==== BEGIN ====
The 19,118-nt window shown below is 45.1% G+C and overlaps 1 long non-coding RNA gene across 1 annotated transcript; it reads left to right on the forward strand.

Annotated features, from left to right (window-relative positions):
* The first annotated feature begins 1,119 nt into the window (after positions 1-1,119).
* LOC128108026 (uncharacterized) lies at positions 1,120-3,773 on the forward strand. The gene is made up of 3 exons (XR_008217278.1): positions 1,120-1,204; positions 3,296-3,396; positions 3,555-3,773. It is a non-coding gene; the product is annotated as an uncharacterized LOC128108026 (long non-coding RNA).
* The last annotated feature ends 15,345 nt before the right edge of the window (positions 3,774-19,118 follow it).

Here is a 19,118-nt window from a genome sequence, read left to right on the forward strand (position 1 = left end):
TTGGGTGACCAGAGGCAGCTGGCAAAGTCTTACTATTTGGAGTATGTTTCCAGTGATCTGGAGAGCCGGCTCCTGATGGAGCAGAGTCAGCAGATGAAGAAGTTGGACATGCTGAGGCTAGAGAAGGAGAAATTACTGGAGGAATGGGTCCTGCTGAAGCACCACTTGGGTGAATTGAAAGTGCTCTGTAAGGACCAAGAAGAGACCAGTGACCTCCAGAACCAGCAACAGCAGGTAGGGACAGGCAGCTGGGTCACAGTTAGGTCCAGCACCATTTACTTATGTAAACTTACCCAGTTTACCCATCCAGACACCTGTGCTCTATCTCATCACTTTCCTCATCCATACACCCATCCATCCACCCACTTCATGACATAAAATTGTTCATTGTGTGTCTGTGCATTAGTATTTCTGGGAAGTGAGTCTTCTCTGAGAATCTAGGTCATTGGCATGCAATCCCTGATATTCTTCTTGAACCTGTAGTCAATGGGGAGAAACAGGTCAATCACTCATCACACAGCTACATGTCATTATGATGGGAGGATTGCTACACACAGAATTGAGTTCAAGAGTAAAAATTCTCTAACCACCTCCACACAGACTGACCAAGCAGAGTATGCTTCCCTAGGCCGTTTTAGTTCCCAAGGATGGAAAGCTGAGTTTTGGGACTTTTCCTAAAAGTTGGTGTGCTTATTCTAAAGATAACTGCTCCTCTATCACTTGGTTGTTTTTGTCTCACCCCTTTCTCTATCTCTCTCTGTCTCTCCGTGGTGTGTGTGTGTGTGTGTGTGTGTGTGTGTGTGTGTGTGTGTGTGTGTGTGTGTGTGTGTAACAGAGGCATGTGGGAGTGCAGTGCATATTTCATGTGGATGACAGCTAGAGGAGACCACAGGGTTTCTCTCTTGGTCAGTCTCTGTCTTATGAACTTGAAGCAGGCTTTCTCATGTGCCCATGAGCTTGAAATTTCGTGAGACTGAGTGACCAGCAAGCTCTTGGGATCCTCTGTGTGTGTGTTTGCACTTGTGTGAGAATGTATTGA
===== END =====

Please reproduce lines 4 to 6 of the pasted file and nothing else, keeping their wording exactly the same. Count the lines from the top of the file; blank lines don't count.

* LOC128108026 (uncharacterized) lies at positions 1,120-3,773 on the forward strand. The gene is made up of 3 exons (XR_008217278.1): positions 1,120-1,204; positions 3,296-3,396; positions 3,555-3,773. It is a non-coding gene; the product is annotated as an uncharacterized LOC128108026 (long non-coding RNA).
* The last annotated feature ends 15,345 nt before the right edge of the window (positions 3,774-19,118 follow it).

Here is a 19,118-nt window from a genome sequence, read left to right on the forward strand (position 1 = left end):